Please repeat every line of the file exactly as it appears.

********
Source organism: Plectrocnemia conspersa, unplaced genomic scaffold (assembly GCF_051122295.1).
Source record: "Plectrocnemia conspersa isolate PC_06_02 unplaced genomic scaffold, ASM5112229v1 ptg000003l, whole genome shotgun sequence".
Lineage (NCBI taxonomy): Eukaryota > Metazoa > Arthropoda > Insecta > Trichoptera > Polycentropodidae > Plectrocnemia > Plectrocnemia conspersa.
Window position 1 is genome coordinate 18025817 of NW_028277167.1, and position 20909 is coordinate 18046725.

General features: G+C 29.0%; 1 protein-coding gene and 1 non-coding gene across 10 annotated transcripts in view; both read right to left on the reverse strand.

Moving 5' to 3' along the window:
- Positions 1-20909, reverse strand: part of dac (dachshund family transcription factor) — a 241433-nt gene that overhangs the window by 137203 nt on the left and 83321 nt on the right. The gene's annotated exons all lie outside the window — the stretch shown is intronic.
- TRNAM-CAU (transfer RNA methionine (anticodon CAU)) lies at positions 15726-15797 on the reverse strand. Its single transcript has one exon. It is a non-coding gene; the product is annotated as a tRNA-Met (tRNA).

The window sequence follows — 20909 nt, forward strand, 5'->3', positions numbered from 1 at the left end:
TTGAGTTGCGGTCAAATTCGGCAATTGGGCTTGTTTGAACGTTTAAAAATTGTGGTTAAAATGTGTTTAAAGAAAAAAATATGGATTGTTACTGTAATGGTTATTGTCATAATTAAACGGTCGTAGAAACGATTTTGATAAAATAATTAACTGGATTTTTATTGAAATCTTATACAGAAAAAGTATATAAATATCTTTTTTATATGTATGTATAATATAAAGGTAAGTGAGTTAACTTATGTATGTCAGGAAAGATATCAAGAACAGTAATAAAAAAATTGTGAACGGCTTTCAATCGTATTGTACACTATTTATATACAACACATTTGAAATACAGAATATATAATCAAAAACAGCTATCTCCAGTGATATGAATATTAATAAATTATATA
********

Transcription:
Source organism: Plectrocnemia conspersa, unplaced genomic scaffold (assembly GCF_051122295.1).
Source record: "Plectrocnemia conspersa isolate PC_06_02 unplaced genomic scaffold, ASM5112229v1 ptg000003l, whole genome shotgun sequence".
Lineage (NCBI taxonomy): Eukaryota > Metazoa > Arthropoda > Insecta > Trichoptera > Polycentropodidae > Plectrocnemia > Plectrocnemia conspersa.
Window position 1 is genome coordinate 18025817 of NW_028277167.1, and position 20909 is coordinate 18046725.

General features: G+C 29.0%; 1 protein-coding gene and 1 non-coding gene across 10 annotated transcripts in view; both read right to left on the reverse strand.

Moving 5' to 3' along the window:
- Positions 1-20909, reverse strand: part of dac (dachshund family transcription factor) — a 241433-nt gene that overhangs the window by 137203 nt on the left and 83321 nt on the right. The gene's annotated exons all lie outside the window — the stretch shown is intronic.
- TRNAM-CAU (transfer RNA methionine (anticodon CAU)) lies at positions 15726-15797 on the reverse strand. Its single transcript has one exon. It is a non-coding gene; the product is annotated as a tRNA-Met (tRNA).

The window sequence follows — 20909 nt, forward strand, 5'->3', positions numbered from 1 at the left end:
TTGAGTTGCGGTCAAATTCGGCAATTGGGCTTGTTTGAACGTTTAAAAATTGTGGTTAAAATGTGTTTAAAGAAAAAAATATGGATTGTTACTGTAATGGTTATTGTCATAATTAAACGGTCGTAGAAACGATTTTGATAAAATAATTAACTGGATTTTTATTGAAATCTTATACAGAAAAAGTATATAAATATCTTTTTTATATGTATGTATAATATAAAGGTAAGTGAGTTAACTTATGTATGTCAGGAAAGATATCAAGAACAGTAATAAAAAAATTGTGAACGGCTTTCAATCGTATTGTACACTATTTATATACAACACATTTGAAATACAGAATATATAATCAAAAACAGCTATCTCCAGTGATATGAATATTAATAAATTATATA